Roots of the State: Neighborhood Organization and Social Networks in Beijing and Taipei

By Benjamin L. Read | Go to book overview

Chapter Three
Elections, Bogus and Bona Fide

The previous chapter gave an empirical introduction to the dense networks of institutions that certain states cultivate at the ultra-local level. For a first cut at understanding how they work, our attention naturally turns to the question of who controls these organizations and, in particular, the mechanisms by which leadership is constituted in them. How exactly do specific individuals come into their positions as intermediaries between state and community? To what extent are constituents free to pick leaders of their choice? To what extent do government officials choose them or have influence or veto power over the selection? How competitive and how participatory is the process? The answers to these questions form an essential basis for inquiry into accountability relationships in everyday practice.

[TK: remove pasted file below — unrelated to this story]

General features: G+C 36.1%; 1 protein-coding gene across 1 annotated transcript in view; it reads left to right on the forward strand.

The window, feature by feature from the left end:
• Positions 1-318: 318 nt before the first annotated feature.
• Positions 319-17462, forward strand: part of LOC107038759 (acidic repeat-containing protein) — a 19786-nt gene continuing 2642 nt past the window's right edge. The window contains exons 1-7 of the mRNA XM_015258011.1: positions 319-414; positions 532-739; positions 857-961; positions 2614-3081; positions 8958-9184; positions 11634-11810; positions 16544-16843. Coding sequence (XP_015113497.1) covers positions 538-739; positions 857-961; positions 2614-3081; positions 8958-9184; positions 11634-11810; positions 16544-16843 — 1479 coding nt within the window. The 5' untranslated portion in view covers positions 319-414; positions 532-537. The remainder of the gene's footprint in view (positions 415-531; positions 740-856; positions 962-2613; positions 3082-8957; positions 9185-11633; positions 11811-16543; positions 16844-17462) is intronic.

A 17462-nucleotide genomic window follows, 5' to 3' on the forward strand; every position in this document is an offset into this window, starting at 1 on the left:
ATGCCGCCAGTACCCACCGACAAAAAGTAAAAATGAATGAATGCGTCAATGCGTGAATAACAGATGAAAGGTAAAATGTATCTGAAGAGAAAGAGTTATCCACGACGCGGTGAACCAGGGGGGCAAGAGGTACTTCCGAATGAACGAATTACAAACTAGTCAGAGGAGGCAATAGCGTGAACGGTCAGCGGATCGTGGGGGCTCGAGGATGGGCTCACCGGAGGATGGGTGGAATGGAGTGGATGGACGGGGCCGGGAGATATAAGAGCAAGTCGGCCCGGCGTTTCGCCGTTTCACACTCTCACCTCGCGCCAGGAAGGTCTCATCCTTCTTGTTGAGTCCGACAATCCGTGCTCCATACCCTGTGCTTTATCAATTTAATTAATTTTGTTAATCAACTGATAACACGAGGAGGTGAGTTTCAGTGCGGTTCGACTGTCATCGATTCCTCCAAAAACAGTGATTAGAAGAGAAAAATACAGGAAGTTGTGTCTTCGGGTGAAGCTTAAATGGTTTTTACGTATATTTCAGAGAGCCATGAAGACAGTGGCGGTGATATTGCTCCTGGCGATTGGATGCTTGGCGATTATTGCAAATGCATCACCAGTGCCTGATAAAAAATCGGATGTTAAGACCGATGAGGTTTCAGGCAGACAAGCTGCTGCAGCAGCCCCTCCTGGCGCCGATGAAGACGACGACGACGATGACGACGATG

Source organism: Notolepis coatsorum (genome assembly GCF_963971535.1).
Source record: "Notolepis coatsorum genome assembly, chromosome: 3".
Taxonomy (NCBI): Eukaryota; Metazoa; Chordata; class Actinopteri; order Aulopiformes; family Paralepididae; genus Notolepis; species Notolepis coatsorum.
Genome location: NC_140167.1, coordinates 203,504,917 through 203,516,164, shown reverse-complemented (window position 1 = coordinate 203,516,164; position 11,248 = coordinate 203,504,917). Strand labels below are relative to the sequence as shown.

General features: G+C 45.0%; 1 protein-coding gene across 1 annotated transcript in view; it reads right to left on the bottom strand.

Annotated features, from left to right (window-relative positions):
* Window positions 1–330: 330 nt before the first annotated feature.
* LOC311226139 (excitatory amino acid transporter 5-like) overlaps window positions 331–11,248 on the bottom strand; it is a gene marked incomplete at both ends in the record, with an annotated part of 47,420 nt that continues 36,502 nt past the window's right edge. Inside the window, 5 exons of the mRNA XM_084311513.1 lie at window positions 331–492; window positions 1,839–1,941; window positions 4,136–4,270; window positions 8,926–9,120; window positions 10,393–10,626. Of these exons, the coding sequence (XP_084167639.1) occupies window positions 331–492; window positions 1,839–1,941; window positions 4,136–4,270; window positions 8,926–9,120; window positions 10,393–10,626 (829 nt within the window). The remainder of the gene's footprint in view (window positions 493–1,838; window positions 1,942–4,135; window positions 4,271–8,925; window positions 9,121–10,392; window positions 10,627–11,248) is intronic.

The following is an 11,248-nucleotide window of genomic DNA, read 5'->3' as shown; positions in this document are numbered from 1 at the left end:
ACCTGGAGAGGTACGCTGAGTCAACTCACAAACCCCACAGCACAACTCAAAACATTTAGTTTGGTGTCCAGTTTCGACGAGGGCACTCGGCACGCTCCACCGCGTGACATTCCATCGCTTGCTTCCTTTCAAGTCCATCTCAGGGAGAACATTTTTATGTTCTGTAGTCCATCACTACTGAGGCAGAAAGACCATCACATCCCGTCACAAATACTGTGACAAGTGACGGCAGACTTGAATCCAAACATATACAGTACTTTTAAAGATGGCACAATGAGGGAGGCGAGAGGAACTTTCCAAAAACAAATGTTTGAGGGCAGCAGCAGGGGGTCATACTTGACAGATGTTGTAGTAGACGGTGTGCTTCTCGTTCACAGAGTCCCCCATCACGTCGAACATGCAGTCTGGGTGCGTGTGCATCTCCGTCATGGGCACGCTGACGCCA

Cities in both mainland China and Taiwan regularly hold elections for neighborhood leaders. Elections at this level can be viewed as something of an anomaly, even an oddity, in democratic theory and practice. Local elections in general are typically deemphasized in the study of comparative politics; researchers tend to focus on democracy as a national-level regime type. A consideration of voting in the neighborhood context takes us at least one or two steps below even what is normally studied within the rubric of local politics.

Neighborhood-level elections present challenges on both practical and less tangible levels. In logistical terms they can be labor intensive to organize. In addition, winner-takes-all elections produce decisive results, with one side

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